** As featured in issue 55 **
Having shared the stage with rock music icons such as Slash and Ritchie Blackmore, Chris Buck is one of the most exciting young guitar players on the music scene today. With his band Buck & Evans' debut album set for release in 2018, Guitar Interactive Magazine is proud to welcome Chris' brand new column exploring the world of modern rock and blues guitar playing.
It always draws a smile to see the effect that playing without a plectrum can have on other guitarists; the combined confusion and amazement at something that is so incredibly simple. After all, you’re meant to play with a plectrum…right?
I can’t remember what initially made me start using my fingers, but recalling my younger self's proclivity for dropping plectrums, (only for them to disappear into that strange abyss inhabited by pen-lids, picks and pound coins!) it was most likely born out necessity. What I do recall is that after 6 or 7 years of playing pretty much exclusively with a plectrum, it initially felt rather alien. Clumsy and awkward. Hitting strings you didn’t want to; not knowing what to do with my plectrum; which finger to use. And what are you meant to do with your thumb?! After all, all the guitar players that I’d grown up admiring and attempting in some small way to emulate had all been prolific pick proponents; Slash, Stevie Ray, Clapton, Hendrix, Gary Moore…it’s only looking back through the eyes of a finger-and-thumb convert that you notice that most of, if not all of the above have moments where they demonstrate the dexterity to seamlessly alternate between the two.
Once I’d hurdled the initial awkwardness of using something other than a piece of plastic, it very quickly became a rewarding endeavour. Like most of my playing ‘style’, I settled on a rather unorthodox and 'un-taught' way to achieve the sound I was searching for; my thumb and middle finger, in place of the more traditional thumb and index finger. Despite this initially being an effort to overcome a self-inflicted obstacle (my index finger nail snaps like a wet Kit-Kat at the first sign of trouble, following an ill-advised period as a kid where I used it to strum along to my favourite bands; the fast-paced Offspring and Blink 182, just to give some context to the lunacy of the idea…), it provided me with the perfect place to ’store' my plectrum whilst not using it - the crook of my index finger, underneath the knuckle. This serendipitous discovery provided quick access to the pick when needed, while freeing up my thumb, middle and ring finger to act either independently or in a claw-like fashion for a more loose, percussive approach.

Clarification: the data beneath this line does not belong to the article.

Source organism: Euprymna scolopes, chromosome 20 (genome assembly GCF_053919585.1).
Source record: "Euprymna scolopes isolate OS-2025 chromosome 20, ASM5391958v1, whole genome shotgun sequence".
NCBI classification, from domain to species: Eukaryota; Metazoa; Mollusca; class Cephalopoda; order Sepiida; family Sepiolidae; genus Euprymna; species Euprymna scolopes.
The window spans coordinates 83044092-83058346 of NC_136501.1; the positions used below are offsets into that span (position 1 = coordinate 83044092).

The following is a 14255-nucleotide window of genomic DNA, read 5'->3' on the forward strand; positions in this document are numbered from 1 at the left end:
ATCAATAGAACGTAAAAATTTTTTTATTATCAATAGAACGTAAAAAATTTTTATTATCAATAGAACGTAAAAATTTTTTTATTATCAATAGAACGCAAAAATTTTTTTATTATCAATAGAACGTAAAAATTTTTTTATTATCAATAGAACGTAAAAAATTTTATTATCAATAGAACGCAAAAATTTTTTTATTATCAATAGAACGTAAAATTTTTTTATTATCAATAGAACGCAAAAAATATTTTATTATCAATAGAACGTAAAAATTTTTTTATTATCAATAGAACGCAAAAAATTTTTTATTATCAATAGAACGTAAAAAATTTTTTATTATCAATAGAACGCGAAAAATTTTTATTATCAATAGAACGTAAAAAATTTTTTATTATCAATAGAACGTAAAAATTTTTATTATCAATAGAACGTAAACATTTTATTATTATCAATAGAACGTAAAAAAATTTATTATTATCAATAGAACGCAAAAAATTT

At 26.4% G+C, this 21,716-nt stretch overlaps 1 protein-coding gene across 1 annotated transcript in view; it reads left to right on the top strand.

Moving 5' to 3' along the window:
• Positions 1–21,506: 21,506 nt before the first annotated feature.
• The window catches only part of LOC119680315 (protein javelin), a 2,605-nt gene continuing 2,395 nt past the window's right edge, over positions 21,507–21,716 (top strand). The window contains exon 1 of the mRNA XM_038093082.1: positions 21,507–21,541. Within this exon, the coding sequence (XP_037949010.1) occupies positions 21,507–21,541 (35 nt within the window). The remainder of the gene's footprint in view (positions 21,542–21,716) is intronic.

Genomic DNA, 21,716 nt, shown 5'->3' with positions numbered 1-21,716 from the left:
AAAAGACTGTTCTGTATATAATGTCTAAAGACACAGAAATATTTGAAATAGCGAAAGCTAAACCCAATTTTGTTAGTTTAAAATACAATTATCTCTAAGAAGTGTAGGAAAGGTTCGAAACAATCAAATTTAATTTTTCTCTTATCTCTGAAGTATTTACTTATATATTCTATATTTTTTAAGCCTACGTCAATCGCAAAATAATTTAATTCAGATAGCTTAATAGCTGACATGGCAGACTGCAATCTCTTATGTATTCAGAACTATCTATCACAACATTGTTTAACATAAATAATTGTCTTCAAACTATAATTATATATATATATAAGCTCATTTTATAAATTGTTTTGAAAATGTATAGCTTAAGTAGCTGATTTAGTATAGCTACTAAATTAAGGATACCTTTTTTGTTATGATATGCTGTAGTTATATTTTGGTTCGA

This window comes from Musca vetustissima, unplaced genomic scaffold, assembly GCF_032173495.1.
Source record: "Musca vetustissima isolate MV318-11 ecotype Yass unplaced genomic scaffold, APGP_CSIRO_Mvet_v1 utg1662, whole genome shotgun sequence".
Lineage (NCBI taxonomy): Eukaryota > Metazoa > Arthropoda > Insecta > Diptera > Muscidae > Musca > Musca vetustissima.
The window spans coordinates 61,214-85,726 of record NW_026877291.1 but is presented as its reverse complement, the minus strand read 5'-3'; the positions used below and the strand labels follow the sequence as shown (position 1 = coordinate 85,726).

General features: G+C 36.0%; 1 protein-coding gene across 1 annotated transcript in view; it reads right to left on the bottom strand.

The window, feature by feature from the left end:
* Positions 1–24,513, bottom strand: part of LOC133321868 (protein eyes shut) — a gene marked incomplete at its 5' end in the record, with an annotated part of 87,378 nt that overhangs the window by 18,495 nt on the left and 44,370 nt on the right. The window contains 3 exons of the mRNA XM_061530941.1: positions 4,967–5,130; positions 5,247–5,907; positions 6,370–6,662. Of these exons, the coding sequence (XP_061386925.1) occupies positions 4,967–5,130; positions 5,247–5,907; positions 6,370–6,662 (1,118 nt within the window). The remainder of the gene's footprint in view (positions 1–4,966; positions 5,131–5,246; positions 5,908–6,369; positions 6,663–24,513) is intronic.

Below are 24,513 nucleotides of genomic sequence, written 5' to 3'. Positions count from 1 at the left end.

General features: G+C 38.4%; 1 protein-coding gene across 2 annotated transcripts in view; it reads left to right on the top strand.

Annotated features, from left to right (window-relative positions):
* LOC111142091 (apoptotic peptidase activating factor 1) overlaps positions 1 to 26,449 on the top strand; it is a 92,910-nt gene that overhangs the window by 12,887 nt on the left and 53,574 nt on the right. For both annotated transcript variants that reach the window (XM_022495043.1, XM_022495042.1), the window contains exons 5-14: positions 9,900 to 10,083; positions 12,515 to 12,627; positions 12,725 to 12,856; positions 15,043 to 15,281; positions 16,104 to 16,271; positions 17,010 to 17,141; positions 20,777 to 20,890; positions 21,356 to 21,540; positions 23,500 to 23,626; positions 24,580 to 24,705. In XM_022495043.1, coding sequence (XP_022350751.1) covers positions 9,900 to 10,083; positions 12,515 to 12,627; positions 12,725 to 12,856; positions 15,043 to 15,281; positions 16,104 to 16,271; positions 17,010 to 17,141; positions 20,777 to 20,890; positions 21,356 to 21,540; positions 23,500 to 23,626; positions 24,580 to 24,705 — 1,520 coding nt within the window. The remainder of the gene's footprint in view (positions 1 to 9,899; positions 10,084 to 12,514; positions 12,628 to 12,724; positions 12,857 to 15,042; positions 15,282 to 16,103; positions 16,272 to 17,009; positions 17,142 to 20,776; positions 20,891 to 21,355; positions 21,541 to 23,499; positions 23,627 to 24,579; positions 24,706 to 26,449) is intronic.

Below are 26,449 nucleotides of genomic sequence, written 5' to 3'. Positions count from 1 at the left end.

In retrospect, the tonal and dynamic capabilities are what surprised me most; as I talk about in the video, there’s a plethora of tonal varieties that suddenly become available, literally at the tip of your fingers. Your fingernail will give an immediacy and attack not dissimilar from that of a heavier plectrum, while the fleshy tip of your finger will allow a much softer, delicate touch, giving an almost vocal-like quality. Maybe I was slow to cotton on, but the combined simplicity and transformative nature of this discovery was mind-blowing and introduced me to a world of players that had realised their fingers’ potential long before myself; Jeff Beck, Lindsey Buckingham, John Mayer, John Martyn, Mark Knopfler and Derek Trucks to name but a few - all great exponents of this technique and all renowned for the inherent dynamics and expressiveness in their playing.
Whether it’s Lindsey's frenetic solo version of Big Love; Derek’s soaring solo on Midnight in Harlem from the Crossroads Festival or Knopfler’s transcendent first notes on Brothers in Arms, it’s the expression in those notes that hit us where it hurts or where we feel it most. Whether or not those solos would have sounded the same with a plectrum is irrelevant; at that moment in time, the subtle expression and dynamic range were the goal and the fingers tips were the conduit.
All that said, I’ll be the last guy to tell you that it’s fingers or nuthin’ - certain sounds are nigh-on impossible to achieve without a pick. How different would have Van Halen’s Panama sounded without a pick? Can you imagine the Bohemian Rhapsody solo without Brian’s trademark six-pence? No. But that’s precisely my point - neither is right and neither is wrong, but to be able to alternate between the two has become an invaluable asset and integral part of my sound. We spend hundreds, if not thousands of pounds on amps and pedals that claim to maintain or even enhance our guitar's dynamic capabilities, often having overlooked the most obvious place to start - our first point of contact with our strings. And the best bit? It’s free...